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Patience required

I AM a housewife, and I live with my mum and several family members. I have two boys, aged 10 and five. My husband spoils my eldest son by giving in to his every whim. He used to be a very good, obedient and lovable boy until he turned four. Then he became naughty.

When he was about seven, he became very rude and difficult. We scolded him whenever he did something wrong. He would take it out on his grandma and me. He likes to fight with his brother. My husband takes his side and hardly reprimands him for his wrongdoings.

My husband has a terrible temper. We do not get along, and hardly agree on the same things. I find him illogical. He believes in what his mother taught him, that is, to let kids do what they want and give them what they want.

When my husband sees my mother and me scolding my eldest son and smacking him, he takes pity on the boy. He is also prejudiced. He scolds my younger son when he is naughty, but not the older one.

My mother and I feel that as a father, he is too lenient with our eldest son. My husband becomes angry with us after scolding the kids. He picks fights with me. I have told him never to fight in front of the children, but he still does.

When my husband scolds my son, he uses very harsh words and does not explain the wrong my son has committeed.

My son is a smart boy. He was the top student, from Year One to Three. The teachers say he’s cheerful and intelligent. Lately, he ismischievous in school. His grades have dropped and he has become lazy.

My son likes to drag his feet when it comes to completing homework. Recently, he failed one of the tests and was caned by his teacher. After that, he did not want to go to school. He said he hates school and complained that he was having problems with his friends. We scolded him for not going to school and punished him, but he still refused to go. He insisted on changing schools. His behaviour has changed. He cries easily and has become very demanding.

My husband and I will be moving to our own place next month. We will transfer our son to a school near our new home but we are afraid that he might not want to go to the school.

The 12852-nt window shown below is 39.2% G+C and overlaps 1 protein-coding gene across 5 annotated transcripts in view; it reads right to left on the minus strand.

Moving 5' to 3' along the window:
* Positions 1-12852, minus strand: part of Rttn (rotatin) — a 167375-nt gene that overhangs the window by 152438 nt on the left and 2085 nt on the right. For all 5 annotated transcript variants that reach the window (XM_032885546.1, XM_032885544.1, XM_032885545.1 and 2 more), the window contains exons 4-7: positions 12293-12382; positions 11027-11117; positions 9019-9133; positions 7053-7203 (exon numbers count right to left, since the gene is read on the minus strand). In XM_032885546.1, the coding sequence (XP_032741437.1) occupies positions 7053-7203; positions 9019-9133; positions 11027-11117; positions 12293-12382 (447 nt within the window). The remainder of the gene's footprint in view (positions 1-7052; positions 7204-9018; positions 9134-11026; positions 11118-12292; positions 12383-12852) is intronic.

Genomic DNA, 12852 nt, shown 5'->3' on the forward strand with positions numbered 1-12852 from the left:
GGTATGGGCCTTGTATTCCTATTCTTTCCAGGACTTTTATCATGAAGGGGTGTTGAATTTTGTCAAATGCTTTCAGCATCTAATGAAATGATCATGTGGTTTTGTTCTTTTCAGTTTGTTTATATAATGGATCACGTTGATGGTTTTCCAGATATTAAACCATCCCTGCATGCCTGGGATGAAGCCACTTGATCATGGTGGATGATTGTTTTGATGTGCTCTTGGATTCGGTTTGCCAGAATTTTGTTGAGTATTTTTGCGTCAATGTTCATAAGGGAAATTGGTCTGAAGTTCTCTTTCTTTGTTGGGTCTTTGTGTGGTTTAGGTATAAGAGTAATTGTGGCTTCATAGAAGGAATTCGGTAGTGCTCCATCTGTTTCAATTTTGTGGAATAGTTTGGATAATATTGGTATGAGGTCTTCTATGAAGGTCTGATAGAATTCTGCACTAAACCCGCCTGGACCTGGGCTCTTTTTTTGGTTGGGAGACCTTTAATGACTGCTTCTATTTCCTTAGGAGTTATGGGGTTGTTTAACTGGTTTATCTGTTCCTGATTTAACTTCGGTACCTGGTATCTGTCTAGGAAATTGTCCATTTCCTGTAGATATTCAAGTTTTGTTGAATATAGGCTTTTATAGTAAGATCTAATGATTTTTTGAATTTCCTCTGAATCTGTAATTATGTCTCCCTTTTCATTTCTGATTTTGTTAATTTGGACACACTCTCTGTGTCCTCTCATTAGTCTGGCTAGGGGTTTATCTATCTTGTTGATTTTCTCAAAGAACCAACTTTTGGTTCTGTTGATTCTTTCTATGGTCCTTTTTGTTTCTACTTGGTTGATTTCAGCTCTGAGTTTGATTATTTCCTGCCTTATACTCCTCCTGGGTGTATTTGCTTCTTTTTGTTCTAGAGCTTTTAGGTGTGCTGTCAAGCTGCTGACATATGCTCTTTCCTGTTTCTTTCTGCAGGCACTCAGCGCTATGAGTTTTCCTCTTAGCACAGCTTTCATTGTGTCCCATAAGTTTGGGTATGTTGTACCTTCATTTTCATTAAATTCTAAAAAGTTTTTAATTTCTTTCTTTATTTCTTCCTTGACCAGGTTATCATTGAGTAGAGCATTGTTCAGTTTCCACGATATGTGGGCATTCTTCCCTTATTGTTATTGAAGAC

Distraught Mother

Building a positive parent-child relationship requires a great deal of patience and understanding. When parents constantly find fault with their children’s behaviour and keep correcting them, they may make their children feel rejected and unloved. Punishment and scoldings will further discourage them from working on their ability to function effectively.

A child’s behaviour worsens when his needs are not met or when he is facing difficult challenges. In your son’s case, there is a lot in the home front for him to cope with. He has to deal with conflicting parents, as well as a non-supportive extended family.

Your 10-year-old son probably feels despair when family disputes that centre around him occur daily at home.

If you want to help change your son’s attitude and build his confidence, you must first start with yourself and your relationship with your husband.

Consider your concerns and attitude towards your son first, before you respond to his behaviour. In many cases, a parent who is overly-concerned about a child’s performance can cause him to have difficulties at school. Your reprimands and punishment accentuate the problem, rather than correct it.

Work out your differences with your spouse without involving your children. Even if you disagree on many things, you must show respect when dealing with your children’s well-being.

Young children have a strong need to be proud of their parents. They feel hurt when their parents say unpleasant things about one another. For successful parenting, work on family integration rather than promote competition.

A child’s behaviour is influenced by that of others. Parents are not the only ones who should be responsible for their children’s behaviour. When there is a problem in the family, it should not only be the mother or father who has to deal with it. Children should also learn to be responsible and help out in the family.

The whole family, including the child himself, needs to help solve the problem. When faced with a problem, get the whole family to sit down together to discuss possible solutions.

Every member has an opportunity to put forward his or her ideas and be heard. This way, you can reach out to your son, without frustration and anger.


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